This wasn’t a case for new government action, changes in rules or forcing a bend in the social order. This was a situation which could have been avoided with a little common sense, but I’m afraid that ship has already sailed.


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No boy/man should be bullied over his legitimately owned private property. If the kid gets physically attacked over his bookbag, then a good teacher would take attacker(s) aside and teach them about letting others be.
NorthernCross on March 22, 2014 at 10:05 PM

Yeah, and no child should be beaten because Daddy had too much to drink, no woman should be date-raped because she left her beverage unattended, an no one should be robbed because they didn’t lock their doors. But guess what: it happens anyway.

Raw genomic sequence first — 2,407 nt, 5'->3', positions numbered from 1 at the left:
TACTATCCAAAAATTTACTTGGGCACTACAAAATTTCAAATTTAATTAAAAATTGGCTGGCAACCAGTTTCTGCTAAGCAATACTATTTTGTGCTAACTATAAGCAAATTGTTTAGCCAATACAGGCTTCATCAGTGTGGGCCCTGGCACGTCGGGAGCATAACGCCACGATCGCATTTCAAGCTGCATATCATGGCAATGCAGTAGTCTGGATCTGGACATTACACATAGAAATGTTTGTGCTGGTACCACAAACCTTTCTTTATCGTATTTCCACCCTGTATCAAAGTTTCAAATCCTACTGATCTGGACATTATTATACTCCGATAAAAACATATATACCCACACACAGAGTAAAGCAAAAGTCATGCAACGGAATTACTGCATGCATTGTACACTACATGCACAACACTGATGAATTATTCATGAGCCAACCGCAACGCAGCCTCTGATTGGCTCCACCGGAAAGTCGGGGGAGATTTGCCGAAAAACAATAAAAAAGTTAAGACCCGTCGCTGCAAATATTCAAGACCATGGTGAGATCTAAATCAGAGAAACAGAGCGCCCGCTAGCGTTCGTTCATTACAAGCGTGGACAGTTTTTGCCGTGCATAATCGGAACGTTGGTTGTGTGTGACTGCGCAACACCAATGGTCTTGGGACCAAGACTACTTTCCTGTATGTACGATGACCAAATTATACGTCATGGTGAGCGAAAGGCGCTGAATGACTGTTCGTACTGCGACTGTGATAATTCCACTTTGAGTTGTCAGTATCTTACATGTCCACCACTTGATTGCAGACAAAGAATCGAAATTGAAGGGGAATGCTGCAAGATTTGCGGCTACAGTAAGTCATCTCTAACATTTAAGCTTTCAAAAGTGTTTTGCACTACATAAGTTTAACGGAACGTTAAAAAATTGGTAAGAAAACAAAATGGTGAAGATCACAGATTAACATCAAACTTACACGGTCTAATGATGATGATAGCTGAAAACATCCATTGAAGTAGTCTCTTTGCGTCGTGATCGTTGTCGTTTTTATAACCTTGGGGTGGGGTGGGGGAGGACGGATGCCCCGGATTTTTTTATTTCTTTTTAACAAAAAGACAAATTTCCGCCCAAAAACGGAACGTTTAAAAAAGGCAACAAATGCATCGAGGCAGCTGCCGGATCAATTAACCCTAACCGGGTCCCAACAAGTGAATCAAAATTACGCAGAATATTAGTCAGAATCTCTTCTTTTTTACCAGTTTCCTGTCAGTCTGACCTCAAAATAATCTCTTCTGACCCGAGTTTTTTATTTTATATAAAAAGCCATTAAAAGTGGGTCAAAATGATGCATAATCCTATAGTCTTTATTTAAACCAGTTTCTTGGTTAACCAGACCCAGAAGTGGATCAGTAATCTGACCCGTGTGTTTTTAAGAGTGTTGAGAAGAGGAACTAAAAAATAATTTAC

What color are the moons on your home planet?

Maddie on March 22, 2014 at 11:47 PM

Rights come with responsibilities. The kid has the *right* to carry the bookbag. He has the *responsibility* to minimize the workload on the teachers by not constantly putting himself into situations where he needs their intervention.

I’m not saying he needs to give up the bookbag. I’m saying he’s going to have to apply some cleverness.

Also …

WRT my little pony, before making up your mind about the show, I would suggest watching at least one episode, maybe two. I would suggest “MMMystery on the Friendship Express”, which is a parody send-up of Murder on the Orient Express. It features murder mystery, ninjas, robbers, detectives, and is other ways quite cool in ways that little boys can appreciate, even if the artwork is cutesy. In someways the cuteness is a parody of itself.

MLP has an all-ages demographic appeal beyond it’s target demographic, and there is a reason for this.

Thanks for being one of the sensible ones on this matter.

that guy on March 22, 2014 at 11:54 PM

I refuse to believe that every parent in America that sends their kids to school instead of homeschooling them doesn’t want to spend time with their kid and hates being around them. In fact, I know it is wrong. I have myriad examples of that being false.

cptacek on March 22, 2014 at 11:40 PM